Testifying in March, General Victor Renuart, head of NorthCom, said it would provide “assistance in support of civil authorities” during an epidemic. And, he added, “when requested and approved by the Secretary of Defense or directed by the President, federal military forces will contribute to federal support.” But he boasted: “USNorthCom does not wait for that call to action.”

He noted that NorthCom has prepared for a flu outbreak from Mexico. “Because Mexico is our neighbor and disasters do not respect national boundaries, we are focused on developing and improving procedures to respond to potentially catastrophic events such as pandemic influenza outbreak, mass exposure to dangerous chemicals and materials, and natural disasters,” he testified.

NorthCom also has a “private sector cell,” Renuart said in a talk to the Heritage Foundation on August 20, 2008. “We have great participation from industry and from other organizations around the country.”

One private sector group that has worked with the FBI and Homeland Security on pandemics is InfraGard. This is group of more than 30,000 businesspeople who have special access to confidential FBI information and may be assigned special—and lethal—duties in times of an emergency (See “The FBI Deputizes Business”).

An InfraGard chapter held a meeting at NYU Medical Center on February 21, 2007 on “Pandemic Preparedness Planning: the Case for Public-Private Collaboration”.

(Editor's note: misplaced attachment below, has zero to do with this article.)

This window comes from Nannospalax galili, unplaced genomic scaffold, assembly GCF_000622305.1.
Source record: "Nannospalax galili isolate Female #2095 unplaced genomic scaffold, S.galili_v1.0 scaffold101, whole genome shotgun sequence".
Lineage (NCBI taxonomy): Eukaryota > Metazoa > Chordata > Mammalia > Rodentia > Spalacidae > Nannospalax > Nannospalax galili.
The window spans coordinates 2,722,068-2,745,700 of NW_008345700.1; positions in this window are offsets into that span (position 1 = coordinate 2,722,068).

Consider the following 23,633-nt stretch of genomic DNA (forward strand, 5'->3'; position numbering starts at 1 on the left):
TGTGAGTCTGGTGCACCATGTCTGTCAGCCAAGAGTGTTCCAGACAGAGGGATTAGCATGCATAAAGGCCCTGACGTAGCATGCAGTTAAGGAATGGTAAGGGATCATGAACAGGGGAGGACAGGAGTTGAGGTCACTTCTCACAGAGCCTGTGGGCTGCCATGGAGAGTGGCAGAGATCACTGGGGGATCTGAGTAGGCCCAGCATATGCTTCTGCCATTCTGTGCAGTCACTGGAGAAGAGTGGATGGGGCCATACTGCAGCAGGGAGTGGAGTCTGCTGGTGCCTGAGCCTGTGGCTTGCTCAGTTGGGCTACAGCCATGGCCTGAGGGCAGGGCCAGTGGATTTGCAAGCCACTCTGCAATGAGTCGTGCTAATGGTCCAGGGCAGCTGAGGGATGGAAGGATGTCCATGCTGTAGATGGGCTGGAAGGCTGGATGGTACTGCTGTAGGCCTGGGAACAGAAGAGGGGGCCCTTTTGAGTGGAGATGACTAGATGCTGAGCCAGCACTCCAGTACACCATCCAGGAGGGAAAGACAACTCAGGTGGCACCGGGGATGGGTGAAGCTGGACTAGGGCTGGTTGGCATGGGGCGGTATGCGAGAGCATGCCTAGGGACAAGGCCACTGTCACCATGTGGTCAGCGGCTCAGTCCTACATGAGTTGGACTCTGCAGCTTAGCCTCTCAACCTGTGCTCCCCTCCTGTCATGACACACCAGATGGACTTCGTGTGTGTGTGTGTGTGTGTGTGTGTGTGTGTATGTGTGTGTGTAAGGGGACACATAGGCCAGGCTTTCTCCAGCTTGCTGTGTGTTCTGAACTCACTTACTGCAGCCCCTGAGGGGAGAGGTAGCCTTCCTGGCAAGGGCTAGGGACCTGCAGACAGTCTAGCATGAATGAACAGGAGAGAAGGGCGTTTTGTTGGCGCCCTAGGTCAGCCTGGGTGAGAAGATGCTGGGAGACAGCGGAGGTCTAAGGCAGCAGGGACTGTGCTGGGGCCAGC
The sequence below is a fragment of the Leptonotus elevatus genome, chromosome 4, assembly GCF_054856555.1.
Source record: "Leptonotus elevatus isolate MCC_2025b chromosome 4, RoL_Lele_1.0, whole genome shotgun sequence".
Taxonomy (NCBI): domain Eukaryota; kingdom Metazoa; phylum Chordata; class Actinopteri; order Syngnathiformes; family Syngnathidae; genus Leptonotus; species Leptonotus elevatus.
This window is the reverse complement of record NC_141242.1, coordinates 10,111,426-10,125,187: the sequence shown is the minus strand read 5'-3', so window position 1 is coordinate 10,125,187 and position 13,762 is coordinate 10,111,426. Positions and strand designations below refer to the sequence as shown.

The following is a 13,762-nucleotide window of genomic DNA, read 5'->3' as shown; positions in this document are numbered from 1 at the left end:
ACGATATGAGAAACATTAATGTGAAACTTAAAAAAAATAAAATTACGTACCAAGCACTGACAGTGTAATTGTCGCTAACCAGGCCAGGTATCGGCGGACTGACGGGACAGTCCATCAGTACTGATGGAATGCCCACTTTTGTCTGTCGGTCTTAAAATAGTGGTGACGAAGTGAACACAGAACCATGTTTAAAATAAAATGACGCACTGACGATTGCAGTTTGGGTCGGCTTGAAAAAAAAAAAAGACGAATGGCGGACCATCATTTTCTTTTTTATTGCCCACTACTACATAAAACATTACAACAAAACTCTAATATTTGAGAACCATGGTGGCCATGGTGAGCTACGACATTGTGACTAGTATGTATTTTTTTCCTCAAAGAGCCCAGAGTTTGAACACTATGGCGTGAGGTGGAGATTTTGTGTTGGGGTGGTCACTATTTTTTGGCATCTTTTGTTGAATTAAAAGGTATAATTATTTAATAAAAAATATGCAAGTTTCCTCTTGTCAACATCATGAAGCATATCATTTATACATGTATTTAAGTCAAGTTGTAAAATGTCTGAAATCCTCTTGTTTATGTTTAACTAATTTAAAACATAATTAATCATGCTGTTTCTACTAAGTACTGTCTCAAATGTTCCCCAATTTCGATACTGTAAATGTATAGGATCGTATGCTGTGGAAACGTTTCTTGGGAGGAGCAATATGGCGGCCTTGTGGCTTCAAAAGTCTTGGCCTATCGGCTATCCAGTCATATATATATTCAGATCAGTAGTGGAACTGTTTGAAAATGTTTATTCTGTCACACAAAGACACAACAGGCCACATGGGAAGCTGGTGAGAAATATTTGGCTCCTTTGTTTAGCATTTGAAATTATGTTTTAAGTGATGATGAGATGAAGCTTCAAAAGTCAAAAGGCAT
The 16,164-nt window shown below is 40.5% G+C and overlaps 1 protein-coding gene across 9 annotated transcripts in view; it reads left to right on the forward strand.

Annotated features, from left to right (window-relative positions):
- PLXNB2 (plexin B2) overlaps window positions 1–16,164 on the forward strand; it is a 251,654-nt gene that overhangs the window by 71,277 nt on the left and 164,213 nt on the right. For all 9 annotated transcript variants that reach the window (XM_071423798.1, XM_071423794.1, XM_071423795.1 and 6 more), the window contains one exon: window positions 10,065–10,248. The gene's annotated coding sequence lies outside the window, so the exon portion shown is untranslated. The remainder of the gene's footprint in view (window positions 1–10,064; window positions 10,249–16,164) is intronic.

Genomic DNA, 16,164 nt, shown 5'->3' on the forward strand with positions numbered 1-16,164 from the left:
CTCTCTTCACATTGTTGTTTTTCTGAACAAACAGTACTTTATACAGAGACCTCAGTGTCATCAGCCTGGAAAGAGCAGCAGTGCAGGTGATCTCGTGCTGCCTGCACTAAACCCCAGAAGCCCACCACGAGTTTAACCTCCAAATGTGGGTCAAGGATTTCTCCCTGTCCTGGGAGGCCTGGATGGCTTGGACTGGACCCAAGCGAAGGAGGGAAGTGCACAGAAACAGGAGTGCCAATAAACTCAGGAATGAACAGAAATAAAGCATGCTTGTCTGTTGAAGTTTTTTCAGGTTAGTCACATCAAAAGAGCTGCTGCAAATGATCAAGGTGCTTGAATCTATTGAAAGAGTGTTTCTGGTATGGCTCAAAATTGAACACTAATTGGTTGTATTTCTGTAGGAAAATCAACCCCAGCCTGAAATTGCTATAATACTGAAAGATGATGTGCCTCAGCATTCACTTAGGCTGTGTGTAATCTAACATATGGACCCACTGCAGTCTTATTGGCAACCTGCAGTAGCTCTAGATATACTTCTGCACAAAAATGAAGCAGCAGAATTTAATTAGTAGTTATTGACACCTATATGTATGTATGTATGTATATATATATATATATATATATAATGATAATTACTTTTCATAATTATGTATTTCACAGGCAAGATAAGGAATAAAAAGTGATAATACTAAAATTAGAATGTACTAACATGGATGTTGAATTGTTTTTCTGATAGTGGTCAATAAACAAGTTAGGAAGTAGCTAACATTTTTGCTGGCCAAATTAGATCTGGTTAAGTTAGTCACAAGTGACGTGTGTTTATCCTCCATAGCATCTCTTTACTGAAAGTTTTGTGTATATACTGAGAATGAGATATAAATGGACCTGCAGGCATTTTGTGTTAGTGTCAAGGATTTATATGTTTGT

InfraGard also participated in a conference entitled “Surviving the Pandemic,” held in Madison, Wisconsin, October 12, 2006. That conference was co-sponsored by the Southeast Wisconsin Homeland Security Partnership, two centers at the University of Wisconsin, the Madison Area Technical College, Alliant Energy, and American Family Insurance.

InfraGard wants to be a player in pandemic response. “Utilization of their expertise will help local communities prepare for a possible pandemic event to ensure minimal disruption and quick recovery,” one InfraGard press release stated.

Whether and how InfraGard and NorthCom might be working together in this swine flu outbreak is unclear.

Similarly, it is unclear what actions NorthCom might take if an all-out pandemic ensues.

One last concern: George W. Bush bestowed upon the Presidency enormous powers, essentially to be in charge of every branch of government, as well as state and local and tribal governments and the private sector, in the event of a “catastrophic emergency.” (See National Security Presidential Directive 51)

We’re in a public health emergency now. It’s not “catastrophic” yet. But it appears to be up to the President—and the President only—to make that determination, according to the directive.

Congress needs to hold hearings on NorthCom, InfraGard, and National Security Presidential Directive 51.

We must insist on our rights, even in emergencies.

Barbie doll given make-over with tattoos

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The Barbie doll that comes complete with a tattoo set Photo: BNPS

The Barbie doll has been given a make-over for her 50th birthday and been given tattoos.

Telegraph | Apr 30, 2009

barbie_skull_bones_tattooThe doll now comes with a set of sticker tattoos so children can make her look like their heroes, such as Jordan, Amy Winehouse or Cheryl Cole.

Barbie and her brunette version Nikki are now marketed as “Totally Stylin”, and makers Mattel said the tattoos give children the chance to be creative and express themselves.

The dolls are available online and the description reads: “Over 40 easy, no mess tattoos to design and decorate Barbie doll’s fashions.